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State

Capital

Swaziland

Mbabane

Currency unit

Lilangeni

Connections

Empire

South Africa

Southern

 Politics

 Economics

 Green

 Rights

History

A landlocked kingdom surrounded by South Africa and Mozambique. When South Africa was formed in 1910 it remained a British Protectorate, one of the three High Commission territories with Basutoland (now Lesotho) and Bechuanaland (now Botswana).

It became independent in 1968 .

It derives from the Mfecane period (see South Africa) following the period of Shaka. The Swazis are a people related to the Zulu clans of which Shaka was the leader.

An attempt to transfer some Swazi speakers from South Africa failed on the grounds that it would have made Swaziland into a Bantustan, which would have been considered by the OAU as co-operating with the Apartheid policy of South Africa.

Now that South Africa has a democratic government the position of Swaziland may come under question and there may be calls to incorporate it within a Southern African Federation, also including Lesotho and perhaps Botswana and Namibia.

It is a member of the Southern African Development Community (SADC).

Languages

Seswati
one of the Ngoni Click languages

English

 History

 Economics

 Green

 Rights

Politics

Swaziland became independent in 1968.

It is still in form an absolute monarchy. The Parliamentary system set up by the British was abandoned after independence in 1977 by the king Sobhuza II. He died aged 83 in 1982.

Since his death the regime has resembled some of the Gulf monarchies with larger numbers of the royal Clan exercising influence over the young king, Mswati the third. Probably this was encouraged by the former South African regime.

General strike in January 1996, calling for democracy, perhaps influenced by the South African example.

Election in October 1998 for 55 deputies in the "National Assembly" , the candidates nominated by traditional local councils which are themselves appointed by the king. None of the candidates represent any of the political parties which were outlawed in 1973 by royal decree issued by the former king Sobhuza, father of king Mswati.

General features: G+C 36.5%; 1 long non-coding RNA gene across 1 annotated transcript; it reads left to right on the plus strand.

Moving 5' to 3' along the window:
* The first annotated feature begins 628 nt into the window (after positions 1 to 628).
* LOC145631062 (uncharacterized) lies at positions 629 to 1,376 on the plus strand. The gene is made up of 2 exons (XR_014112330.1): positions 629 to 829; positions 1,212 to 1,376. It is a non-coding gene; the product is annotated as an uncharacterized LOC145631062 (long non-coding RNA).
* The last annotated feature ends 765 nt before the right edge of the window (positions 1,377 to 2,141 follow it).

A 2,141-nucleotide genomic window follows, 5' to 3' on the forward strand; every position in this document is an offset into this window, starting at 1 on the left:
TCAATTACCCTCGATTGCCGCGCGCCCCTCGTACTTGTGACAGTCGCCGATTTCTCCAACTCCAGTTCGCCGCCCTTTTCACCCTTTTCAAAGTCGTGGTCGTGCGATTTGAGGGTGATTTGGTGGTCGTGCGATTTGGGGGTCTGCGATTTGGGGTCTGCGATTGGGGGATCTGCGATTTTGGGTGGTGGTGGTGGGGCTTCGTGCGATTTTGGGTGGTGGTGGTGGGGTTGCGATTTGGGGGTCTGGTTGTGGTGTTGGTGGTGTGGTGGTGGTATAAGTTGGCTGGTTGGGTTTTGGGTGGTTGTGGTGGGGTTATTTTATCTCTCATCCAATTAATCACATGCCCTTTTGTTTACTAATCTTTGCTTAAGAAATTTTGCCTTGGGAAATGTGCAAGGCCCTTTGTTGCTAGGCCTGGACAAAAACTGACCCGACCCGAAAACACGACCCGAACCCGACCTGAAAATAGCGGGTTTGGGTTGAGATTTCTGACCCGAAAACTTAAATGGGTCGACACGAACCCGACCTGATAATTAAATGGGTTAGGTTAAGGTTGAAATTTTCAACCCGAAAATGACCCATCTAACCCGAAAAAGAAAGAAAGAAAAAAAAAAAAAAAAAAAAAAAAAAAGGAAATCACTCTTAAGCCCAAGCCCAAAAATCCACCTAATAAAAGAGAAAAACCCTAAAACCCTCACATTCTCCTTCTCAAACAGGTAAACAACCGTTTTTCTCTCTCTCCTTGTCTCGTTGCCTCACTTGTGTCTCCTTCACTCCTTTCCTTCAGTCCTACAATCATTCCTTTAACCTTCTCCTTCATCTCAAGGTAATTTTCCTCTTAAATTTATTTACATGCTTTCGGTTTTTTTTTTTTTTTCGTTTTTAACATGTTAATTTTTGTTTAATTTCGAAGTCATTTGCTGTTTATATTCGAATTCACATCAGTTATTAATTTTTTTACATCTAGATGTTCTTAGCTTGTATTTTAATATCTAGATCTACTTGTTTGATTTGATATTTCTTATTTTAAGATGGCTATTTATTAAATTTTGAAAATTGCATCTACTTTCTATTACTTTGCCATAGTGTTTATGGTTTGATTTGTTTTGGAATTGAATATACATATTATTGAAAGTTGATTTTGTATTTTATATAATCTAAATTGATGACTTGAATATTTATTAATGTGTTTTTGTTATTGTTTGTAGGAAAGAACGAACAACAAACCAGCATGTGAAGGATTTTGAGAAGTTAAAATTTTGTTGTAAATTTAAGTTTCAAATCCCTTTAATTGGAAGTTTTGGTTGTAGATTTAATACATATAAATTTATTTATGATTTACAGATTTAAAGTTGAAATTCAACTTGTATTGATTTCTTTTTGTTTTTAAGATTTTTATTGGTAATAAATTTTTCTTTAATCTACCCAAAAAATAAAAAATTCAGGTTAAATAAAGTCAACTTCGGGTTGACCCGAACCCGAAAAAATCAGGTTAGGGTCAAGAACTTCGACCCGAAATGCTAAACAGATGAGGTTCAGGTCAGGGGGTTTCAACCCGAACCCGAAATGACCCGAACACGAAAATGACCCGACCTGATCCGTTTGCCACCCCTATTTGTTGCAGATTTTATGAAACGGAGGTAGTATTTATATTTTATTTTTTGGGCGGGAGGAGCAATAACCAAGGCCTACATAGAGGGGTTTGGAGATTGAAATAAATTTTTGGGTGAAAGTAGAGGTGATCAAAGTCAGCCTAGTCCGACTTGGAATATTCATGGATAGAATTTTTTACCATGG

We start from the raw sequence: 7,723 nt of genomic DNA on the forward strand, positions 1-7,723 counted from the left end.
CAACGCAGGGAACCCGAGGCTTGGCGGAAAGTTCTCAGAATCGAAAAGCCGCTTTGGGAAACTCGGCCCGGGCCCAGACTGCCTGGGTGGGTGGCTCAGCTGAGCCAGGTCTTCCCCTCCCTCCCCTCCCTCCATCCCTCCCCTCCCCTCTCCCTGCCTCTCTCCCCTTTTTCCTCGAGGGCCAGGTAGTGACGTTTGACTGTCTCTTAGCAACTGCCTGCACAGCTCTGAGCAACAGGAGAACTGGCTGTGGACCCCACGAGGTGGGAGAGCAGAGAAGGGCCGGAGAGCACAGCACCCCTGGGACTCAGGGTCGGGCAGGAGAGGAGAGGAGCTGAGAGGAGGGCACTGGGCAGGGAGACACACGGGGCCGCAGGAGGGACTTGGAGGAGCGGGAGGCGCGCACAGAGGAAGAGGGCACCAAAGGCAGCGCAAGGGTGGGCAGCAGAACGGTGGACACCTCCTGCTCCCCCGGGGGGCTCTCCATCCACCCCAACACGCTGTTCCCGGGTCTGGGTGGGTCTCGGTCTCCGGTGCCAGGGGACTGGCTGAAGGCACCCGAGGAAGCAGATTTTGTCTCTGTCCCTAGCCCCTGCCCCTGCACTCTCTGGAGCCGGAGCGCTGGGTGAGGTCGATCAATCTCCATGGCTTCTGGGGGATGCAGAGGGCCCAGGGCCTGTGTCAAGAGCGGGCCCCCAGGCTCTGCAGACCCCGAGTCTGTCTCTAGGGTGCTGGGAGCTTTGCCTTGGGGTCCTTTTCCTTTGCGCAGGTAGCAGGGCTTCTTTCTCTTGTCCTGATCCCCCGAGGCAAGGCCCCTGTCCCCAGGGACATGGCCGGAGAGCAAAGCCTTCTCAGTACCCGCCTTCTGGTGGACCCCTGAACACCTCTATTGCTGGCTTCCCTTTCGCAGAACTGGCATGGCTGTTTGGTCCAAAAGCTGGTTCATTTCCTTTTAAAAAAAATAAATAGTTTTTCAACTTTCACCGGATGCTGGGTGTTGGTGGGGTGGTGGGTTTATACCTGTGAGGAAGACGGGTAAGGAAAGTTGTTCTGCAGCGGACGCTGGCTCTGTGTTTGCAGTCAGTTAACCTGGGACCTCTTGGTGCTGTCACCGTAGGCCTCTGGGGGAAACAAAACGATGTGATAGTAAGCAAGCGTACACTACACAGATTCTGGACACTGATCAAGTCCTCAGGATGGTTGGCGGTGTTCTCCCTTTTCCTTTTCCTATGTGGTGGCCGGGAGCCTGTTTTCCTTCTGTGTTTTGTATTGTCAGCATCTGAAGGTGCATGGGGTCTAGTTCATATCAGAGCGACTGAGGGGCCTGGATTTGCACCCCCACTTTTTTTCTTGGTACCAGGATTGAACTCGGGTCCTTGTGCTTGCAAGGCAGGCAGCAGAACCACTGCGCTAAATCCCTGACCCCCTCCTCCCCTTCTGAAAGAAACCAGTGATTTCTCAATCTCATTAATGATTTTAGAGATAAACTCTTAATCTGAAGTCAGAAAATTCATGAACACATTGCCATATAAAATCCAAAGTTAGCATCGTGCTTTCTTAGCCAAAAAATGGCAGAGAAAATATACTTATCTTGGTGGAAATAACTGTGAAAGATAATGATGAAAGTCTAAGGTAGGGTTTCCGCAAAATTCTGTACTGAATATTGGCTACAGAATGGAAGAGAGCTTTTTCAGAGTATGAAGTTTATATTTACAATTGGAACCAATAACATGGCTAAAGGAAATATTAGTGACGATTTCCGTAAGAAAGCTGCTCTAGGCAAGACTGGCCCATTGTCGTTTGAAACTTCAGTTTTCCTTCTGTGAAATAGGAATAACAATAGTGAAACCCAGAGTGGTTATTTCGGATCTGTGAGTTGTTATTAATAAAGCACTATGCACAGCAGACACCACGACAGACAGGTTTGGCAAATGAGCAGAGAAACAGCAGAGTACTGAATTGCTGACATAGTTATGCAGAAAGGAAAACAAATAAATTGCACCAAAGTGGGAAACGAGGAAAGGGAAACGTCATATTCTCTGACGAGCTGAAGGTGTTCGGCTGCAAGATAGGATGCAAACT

Parliament "Libandla" is entirely dependent on the King. It is made up of a National Assembly and a senate. In addition to the 55 deputies in the national assembly elected by voters, the King appoints another ten. He also appoints 20 out of 30 senators. These senators then appoint the remaining 10.

This Parliament is only advisory and has no power to initiate legislation. If they disagree with the king (unlikely) he can dismiss it.

There are calls for a democratic system and criticism of the king’s lavish lifestyle in a very poor country. Will this result in a revolution similar to those in the "Arab -Spring"? It may happen.

 History

 Politics

 Green

 Rights

Economics

The economy includes tropical products such as sugar and pineapples and iron ore mining. The economy is closely integrated with South Africa, though there is a rail outlet through Maputo in Mozambique.

During the period of sanctions against South Africa Swaziland was used to relabel South African products for sale in other parts of Africa.

The high death rate from HIV makes economic progress difficult. The textile factories may have to close following the change in WTO rules that make China more competitive.

Sugar faces the same type of problem because import rules in the EU change. The government tends to invest in large projects that don't make ordinary people better off.

 History

 Politics

 Economics

 Rights

Green/Ecology

With 40% of the adult population infected with HIV this country is believed to have the highest rate of infection and there is a very high death rate.

The king has a dozen wives at least.

 History

 Politics

 Economics

 Green

Human Rights

There are political prisoners and there is no press freedom.

Climate effects

Last revised 14/04/12


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The author has travelled in Swaziland


Since 14/04/12

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